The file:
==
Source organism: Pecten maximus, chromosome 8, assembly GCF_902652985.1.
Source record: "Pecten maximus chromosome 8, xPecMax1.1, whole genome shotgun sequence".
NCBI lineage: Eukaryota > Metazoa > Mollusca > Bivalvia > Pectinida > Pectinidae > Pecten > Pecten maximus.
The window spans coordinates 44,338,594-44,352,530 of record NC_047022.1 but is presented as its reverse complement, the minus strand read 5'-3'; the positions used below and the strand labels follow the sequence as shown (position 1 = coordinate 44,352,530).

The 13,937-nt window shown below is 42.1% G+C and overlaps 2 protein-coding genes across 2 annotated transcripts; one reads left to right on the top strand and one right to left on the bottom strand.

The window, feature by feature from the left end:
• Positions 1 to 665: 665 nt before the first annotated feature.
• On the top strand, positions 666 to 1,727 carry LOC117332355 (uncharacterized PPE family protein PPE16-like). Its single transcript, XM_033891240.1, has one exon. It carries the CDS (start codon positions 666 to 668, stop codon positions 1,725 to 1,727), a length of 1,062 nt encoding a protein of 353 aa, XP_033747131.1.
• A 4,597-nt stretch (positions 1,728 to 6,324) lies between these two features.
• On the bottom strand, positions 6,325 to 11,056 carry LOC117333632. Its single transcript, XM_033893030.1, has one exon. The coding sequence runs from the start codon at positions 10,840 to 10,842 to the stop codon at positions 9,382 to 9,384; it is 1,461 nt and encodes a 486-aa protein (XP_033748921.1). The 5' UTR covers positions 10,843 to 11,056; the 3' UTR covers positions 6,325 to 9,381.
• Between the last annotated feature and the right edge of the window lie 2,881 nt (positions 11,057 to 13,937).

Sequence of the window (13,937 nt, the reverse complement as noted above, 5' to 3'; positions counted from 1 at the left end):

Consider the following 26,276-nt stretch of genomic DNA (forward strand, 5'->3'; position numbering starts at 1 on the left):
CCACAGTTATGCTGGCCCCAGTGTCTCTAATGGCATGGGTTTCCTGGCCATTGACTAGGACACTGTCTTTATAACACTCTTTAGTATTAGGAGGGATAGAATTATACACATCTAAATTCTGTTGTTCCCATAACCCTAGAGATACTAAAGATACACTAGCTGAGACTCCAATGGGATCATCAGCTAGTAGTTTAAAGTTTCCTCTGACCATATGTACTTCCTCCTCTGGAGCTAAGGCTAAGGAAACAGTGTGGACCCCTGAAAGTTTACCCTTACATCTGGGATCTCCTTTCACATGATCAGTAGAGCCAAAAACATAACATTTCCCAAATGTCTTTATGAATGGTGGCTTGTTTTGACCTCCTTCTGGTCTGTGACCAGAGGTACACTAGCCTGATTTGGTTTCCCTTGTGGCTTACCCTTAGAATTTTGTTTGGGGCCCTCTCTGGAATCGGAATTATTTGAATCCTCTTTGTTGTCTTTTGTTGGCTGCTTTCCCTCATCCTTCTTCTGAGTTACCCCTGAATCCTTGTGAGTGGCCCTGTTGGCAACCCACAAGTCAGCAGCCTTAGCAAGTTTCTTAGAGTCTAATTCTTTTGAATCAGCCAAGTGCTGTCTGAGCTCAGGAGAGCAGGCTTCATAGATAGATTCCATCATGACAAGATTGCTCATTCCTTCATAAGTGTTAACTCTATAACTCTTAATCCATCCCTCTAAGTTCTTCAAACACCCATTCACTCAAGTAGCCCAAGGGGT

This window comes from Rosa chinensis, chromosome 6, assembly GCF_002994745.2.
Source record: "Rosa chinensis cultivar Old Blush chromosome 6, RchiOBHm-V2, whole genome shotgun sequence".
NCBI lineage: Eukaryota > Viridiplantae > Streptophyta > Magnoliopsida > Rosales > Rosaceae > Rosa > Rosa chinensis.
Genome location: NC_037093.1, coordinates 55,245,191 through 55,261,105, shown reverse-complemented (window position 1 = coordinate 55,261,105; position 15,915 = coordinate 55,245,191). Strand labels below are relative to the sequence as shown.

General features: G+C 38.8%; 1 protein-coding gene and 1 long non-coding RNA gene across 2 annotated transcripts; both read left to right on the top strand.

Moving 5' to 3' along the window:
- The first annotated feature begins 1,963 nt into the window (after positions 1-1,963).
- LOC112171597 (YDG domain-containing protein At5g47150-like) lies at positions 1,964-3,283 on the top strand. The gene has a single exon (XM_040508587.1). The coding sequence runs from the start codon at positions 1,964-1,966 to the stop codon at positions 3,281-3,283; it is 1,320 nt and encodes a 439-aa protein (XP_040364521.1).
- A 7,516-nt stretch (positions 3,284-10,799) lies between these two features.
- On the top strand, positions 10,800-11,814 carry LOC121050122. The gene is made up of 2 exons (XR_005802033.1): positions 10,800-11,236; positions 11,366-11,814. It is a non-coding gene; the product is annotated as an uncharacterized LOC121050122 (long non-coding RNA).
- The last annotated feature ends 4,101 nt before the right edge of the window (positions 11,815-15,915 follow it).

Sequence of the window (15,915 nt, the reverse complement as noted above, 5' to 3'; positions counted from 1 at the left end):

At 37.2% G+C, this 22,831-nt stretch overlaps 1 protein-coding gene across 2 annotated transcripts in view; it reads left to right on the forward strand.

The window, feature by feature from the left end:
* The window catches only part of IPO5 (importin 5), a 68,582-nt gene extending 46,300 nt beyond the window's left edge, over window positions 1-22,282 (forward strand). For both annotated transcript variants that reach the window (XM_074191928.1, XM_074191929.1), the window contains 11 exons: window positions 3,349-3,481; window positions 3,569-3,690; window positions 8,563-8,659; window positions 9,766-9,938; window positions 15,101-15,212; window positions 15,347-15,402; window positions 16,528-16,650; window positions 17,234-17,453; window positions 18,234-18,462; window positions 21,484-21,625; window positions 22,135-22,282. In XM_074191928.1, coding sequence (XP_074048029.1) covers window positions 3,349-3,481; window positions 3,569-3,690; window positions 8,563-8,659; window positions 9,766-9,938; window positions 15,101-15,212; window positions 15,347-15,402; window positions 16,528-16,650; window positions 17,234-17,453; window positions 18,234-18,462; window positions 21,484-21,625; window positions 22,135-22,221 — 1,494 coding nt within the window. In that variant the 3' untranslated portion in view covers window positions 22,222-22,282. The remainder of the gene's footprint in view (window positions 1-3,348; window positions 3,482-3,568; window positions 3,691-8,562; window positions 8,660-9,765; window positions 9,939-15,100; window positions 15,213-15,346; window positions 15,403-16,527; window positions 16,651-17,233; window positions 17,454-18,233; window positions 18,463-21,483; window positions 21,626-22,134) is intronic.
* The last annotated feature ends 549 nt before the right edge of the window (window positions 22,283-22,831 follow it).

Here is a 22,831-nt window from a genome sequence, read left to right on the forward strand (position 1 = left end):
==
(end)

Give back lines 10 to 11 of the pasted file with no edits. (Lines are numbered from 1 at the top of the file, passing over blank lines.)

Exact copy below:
• On the bottom strand, positions 6,325 to 11,056 carry LOC117333632. Its single transcript, XM_033893030.1, has one exon. The coding sequence runs from the start codon at positions 10,840 to 10,842 to the stop codon at positions 9,382 to 9,384; it is 1,461 nt and encodes a 486-aa protein (XP_033748921.1). The 5' UTR covers positions 10,843 to 11,056; the 3' UTR covers positions 6,325 to 9,381.
• Between the last annotated feature and the right edge of the window lie 2,881 nt (positions 11,057 to 13,937).